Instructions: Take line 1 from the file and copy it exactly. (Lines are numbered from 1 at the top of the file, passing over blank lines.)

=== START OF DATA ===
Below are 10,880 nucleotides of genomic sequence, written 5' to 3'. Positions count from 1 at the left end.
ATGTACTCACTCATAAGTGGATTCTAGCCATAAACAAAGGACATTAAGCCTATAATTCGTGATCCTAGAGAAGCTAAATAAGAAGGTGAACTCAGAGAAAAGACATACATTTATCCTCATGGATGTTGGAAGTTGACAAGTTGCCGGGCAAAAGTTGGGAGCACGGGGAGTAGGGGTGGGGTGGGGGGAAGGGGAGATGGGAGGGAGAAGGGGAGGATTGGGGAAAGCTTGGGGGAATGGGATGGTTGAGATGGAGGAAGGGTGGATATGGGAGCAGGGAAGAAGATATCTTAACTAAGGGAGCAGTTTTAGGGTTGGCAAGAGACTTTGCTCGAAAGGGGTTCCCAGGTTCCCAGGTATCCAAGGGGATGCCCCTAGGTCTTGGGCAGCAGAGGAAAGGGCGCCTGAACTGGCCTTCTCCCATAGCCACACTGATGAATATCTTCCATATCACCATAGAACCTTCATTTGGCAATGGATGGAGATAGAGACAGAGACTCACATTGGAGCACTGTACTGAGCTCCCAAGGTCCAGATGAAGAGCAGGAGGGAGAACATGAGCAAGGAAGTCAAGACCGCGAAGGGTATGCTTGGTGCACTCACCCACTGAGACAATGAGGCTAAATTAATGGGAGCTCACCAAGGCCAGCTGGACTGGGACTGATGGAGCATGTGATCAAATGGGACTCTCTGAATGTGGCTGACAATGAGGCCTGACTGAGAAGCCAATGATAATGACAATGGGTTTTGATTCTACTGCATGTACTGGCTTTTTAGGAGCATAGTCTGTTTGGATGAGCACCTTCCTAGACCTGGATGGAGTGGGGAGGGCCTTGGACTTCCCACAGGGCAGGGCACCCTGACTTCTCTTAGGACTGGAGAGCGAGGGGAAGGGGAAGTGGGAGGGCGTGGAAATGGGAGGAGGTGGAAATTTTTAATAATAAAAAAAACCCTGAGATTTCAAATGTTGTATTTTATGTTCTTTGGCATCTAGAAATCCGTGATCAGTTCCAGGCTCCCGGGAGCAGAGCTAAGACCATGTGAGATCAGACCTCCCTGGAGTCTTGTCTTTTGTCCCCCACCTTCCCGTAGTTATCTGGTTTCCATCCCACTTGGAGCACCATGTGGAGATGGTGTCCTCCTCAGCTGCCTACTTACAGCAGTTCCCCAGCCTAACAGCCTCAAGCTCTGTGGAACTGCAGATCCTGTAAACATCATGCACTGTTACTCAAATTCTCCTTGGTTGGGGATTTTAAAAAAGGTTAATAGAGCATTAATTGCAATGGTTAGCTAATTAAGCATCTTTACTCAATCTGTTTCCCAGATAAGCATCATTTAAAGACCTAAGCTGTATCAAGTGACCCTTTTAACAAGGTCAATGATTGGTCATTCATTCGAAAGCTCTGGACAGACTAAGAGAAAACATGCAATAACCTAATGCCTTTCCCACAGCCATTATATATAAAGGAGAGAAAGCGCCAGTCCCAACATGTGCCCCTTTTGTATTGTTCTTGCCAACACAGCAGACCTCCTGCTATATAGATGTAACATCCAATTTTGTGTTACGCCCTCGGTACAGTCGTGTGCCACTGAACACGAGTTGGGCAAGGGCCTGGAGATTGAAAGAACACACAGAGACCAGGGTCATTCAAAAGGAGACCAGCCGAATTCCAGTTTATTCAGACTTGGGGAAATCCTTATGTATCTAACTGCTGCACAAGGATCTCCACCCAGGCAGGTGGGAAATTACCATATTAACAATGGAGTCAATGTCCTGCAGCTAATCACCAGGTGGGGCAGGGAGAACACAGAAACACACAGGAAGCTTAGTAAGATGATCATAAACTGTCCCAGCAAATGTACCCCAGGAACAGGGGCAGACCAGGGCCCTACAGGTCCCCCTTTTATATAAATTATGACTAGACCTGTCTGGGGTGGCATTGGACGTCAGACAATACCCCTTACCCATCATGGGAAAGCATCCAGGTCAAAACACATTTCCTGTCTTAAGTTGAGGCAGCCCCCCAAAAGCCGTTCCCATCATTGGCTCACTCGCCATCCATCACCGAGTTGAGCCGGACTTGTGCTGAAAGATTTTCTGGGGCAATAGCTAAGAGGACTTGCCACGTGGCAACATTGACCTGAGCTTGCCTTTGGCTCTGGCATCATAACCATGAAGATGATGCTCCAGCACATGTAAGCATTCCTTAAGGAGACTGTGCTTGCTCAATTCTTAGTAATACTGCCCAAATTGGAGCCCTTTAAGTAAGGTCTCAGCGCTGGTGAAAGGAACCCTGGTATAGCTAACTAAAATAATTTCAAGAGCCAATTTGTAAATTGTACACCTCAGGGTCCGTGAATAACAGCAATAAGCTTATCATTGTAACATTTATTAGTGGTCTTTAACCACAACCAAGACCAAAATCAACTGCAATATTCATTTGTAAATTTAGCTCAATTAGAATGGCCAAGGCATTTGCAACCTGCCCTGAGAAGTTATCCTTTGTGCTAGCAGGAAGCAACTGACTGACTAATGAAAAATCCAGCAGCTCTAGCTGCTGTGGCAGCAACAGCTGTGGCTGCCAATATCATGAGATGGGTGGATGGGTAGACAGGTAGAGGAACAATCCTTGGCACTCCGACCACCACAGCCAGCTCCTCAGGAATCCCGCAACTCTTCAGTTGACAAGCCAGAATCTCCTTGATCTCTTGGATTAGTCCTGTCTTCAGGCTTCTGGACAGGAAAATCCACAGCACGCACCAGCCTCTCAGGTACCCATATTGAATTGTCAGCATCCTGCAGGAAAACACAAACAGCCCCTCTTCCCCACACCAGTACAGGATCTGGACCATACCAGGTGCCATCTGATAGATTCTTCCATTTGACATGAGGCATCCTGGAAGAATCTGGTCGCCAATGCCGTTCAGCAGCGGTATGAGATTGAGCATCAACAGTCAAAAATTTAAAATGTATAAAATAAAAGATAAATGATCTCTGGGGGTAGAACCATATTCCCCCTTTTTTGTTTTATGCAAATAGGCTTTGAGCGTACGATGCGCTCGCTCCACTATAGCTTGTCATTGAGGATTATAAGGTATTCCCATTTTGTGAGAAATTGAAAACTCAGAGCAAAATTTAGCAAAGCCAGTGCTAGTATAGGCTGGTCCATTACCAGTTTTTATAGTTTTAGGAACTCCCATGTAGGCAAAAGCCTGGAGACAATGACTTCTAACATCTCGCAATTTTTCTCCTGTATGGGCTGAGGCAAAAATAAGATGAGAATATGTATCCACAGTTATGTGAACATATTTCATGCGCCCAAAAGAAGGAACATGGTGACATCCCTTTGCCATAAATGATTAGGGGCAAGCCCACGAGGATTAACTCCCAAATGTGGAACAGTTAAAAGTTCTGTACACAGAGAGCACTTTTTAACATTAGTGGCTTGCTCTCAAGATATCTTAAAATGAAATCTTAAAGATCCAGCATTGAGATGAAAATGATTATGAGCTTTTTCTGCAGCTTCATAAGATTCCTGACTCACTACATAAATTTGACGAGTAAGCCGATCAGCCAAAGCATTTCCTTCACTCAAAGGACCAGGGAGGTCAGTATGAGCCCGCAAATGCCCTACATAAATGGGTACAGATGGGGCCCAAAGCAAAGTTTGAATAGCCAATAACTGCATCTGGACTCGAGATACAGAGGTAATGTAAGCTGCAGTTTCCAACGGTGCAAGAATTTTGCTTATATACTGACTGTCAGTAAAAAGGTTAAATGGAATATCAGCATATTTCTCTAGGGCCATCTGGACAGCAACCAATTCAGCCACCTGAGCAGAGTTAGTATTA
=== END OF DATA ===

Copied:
Below are 10,880 nucleotides of genomic sequence, written 5' to 3'. Positions count from 1 at the left end.